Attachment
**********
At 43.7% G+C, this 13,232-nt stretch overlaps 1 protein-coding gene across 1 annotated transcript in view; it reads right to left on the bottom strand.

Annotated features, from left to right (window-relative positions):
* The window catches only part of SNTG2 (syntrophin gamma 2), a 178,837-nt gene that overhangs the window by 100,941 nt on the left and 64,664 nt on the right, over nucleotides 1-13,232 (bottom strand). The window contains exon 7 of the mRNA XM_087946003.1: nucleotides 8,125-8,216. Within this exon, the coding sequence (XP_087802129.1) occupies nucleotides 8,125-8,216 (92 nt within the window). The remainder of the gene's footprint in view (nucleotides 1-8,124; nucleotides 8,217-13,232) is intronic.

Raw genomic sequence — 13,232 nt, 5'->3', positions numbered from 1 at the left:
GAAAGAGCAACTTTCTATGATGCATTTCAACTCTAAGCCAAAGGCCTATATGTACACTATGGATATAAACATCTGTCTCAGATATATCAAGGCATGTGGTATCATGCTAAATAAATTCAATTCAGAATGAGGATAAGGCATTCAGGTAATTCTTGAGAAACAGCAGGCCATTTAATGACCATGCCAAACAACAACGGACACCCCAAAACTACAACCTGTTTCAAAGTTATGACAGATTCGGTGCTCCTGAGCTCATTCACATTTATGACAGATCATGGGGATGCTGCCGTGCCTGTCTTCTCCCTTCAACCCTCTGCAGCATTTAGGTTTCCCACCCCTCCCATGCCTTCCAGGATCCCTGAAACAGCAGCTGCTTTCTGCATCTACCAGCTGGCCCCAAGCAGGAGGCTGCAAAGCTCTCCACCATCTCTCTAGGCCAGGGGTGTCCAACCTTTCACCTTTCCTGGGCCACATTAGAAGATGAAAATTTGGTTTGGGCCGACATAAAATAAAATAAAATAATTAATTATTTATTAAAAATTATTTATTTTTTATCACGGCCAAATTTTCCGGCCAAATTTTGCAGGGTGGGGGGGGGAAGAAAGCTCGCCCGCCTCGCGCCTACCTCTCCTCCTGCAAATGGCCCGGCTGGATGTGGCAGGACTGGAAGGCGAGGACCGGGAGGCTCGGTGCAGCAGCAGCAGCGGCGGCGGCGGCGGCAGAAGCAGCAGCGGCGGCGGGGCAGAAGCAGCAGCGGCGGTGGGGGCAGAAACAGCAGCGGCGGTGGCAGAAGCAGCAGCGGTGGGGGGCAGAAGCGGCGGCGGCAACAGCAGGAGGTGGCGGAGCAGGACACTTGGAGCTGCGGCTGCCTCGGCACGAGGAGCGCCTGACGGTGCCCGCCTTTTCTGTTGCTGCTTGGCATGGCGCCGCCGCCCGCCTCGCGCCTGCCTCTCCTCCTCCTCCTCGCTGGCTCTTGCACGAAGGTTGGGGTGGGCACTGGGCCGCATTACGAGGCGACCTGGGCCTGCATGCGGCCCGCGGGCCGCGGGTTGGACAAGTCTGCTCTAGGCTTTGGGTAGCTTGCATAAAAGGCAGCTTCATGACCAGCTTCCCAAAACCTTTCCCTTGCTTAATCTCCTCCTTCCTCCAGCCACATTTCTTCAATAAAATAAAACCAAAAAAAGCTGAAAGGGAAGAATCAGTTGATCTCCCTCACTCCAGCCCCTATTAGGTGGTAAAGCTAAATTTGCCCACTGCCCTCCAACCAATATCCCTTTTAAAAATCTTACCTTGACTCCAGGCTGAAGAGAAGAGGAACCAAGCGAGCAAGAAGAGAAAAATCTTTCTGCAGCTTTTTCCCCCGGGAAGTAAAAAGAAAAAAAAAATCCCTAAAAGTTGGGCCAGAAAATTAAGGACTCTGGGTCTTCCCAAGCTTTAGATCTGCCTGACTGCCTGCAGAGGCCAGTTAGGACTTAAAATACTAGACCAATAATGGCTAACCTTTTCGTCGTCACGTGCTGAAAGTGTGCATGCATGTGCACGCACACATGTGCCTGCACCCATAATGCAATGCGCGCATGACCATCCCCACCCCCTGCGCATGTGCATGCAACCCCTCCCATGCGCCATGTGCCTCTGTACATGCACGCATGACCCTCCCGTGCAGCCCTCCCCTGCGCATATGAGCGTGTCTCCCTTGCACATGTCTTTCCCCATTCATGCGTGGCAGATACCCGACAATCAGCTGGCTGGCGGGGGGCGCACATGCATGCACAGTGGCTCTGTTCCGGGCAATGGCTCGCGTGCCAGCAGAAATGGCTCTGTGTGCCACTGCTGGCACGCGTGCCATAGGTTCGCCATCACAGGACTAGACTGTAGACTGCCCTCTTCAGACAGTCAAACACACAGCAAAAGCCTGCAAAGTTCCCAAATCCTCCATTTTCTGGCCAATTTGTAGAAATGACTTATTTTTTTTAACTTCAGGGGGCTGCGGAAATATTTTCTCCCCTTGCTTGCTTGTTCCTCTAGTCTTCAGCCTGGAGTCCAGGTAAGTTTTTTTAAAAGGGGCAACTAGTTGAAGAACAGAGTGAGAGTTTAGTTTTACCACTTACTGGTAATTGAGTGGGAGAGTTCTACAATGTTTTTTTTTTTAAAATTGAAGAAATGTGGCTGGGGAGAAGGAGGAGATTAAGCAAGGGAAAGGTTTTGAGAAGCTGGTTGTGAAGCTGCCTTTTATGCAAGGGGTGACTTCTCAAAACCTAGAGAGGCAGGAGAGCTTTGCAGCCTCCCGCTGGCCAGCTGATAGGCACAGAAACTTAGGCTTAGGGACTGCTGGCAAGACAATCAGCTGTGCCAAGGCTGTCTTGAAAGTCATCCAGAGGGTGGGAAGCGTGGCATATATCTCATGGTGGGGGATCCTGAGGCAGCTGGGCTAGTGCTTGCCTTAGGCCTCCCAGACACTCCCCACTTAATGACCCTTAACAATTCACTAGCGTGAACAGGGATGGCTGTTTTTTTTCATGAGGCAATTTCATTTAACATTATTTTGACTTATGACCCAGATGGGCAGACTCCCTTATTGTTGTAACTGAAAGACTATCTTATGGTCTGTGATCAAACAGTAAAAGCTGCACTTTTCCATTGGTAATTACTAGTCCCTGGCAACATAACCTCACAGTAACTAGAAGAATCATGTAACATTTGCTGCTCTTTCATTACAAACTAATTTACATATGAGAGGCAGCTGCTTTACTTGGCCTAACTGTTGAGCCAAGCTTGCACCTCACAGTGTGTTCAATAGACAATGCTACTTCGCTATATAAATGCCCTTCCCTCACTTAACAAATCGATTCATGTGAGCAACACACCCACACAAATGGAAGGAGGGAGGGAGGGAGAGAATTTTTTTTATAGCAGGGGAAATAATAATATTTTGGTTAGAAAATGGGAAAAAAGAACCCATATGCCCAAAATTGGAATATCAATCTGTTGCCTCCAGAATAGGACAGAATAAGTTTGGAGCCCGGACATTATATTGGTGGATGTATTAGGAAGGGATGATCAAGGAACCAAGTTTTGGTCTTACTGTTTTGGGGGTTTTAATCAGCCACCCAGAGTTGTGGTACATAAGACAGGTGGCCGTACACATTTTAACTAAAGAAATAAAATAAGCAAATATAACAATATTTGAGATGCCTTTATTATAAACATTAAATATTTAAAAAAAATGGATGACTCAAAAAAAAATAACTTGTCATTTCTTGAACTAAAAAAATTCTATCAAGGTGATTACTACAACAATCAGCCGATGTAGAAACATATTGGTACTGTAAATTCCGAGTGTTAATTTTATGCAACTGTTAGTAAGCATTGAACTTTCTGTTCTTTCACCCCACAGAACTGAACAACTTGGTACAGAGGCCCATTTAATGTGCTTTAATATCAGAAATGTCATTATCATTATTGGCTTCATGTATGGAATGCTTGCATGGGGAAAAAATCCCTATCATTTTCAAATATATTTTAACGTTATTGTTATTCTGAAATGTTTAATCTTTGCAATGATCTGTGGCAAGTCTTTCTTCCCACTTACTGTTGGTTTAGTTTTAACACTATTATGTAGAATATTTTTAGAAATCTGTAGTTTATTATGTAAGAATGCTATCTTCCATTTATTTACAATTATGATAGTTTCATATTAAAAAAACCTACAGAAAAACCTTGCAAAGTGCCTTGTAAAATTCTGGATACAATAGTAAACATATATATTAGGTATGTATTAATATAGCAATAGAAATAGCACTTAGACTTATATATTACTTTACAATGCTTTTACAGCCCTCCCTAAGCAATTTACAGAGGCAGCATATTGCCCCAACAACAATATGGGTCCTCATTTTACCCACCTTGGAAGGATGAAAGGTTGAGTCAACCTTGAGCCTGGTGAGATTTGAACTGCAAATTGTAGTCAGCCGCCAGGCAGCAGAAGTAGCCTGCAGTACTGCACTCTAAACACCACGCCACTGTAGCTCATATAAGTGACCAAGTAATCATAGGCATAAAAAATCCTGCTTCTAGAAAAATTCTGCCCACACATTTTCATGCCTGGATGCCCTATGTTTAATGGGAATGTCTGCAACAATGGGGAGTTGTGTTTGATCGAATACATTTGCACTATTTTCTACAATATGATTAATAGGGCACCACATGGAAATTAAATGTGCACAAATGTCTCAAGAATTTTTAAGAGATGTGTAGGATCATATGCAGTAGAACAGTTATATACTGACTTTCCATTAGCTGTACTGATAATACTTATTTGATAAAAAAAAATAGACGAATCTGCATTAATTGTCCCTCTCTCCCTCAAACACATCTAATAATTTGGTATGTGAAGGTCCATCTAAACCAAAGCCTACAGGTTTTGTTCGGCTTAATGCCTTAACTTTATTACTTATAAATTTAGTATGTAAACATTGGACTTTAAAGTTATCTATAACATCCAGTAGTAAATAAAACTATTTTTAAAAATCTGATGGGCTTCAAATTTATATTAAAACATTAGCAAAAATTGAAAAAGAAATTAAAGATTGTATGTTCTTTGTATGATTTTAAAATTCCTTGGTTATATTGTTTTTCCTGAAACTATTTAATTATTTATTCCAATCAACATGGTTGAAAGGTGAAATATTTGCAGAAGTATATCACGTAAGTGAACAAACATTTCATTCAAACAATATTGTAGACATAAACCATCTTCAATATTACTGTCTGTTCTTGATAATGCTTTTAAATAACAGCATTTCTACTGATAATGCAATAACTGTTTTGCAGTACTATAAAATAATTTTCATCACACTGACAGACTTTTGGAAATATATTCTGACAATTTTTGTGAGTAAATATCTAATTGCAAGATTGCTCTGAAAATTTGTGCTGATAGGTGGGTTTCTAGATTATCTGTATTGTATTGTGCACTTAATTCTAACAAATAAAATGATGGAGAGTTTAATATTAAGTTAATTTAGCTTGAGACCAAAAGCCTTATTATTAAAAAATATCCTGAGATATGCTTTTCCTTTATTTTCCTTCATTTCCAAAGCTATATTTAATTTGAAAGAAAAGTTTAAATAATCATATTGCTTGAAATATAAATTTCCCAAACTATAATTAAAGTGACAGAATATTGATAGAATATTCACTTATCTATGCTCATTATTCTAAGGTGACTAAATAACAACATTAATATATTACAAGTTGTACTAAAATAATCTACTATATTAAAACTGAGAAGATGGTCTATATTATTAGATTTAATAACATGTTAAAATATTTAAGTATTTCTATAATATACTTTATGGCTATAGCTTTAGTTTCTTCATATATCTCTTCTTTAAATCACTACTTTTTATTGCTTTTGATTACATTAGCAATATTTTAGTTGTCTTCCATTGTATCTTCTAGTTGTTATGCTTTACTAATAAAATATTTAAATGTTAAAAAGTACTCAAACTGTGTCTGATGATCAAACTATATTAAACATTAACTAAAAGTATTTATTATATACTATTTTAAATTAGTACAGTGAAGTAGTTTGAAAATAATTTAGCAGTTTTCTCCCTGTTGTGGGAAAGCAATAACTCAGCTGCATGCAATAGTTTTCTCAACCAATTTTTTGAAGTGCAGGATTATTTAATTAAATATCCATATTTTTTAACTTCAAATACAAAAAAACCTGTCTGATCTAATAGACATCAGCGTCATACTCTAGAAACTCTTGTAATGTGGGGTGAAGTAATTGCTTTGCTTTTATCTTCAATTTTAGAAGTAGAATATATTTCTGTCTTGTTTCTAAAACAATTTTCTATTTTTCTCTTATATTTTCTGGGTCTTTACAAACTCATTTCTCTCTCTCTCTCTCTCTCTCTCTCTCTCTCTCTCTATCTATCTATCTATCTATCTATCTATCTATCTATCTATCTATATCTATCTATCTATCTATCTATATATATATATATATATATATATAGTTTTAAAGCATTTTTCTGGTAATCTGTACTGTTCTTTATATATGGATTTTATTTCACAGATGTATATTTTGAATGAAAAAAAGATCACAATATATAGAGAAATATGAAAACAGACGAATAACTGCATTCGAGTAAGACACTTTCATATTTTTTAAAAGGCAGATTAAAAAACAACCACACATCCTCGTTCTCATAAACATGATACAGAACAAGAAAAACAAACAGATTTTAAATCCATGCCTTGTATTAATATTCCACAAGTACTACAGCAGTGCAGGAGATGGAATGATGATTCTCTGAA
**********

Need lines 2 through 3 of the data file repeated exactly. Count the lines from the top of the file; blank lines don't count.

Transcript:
Annotated features, from left to right (window-relative positions):
* The window catches only part of SNTG2 (syntrophin gamma 2), a 178,837-nt gene that overhangs the window by 100,941 nt on the left and 64,664 nt on the right, over nucleotides 1-13,232 (bottom strand). The window contains exon 7 of the mRNA XM_087946003.1: nucleotides 8,125-8,216. Within this exon, the coding sequence (XP_087802129.1) occupies nucleotides 8,125-8,216 (92 nt within the window). The remainder of the gene's footprint in view (nucleotides 1-8,124; nucleotides 8,217-13,232) is intronic.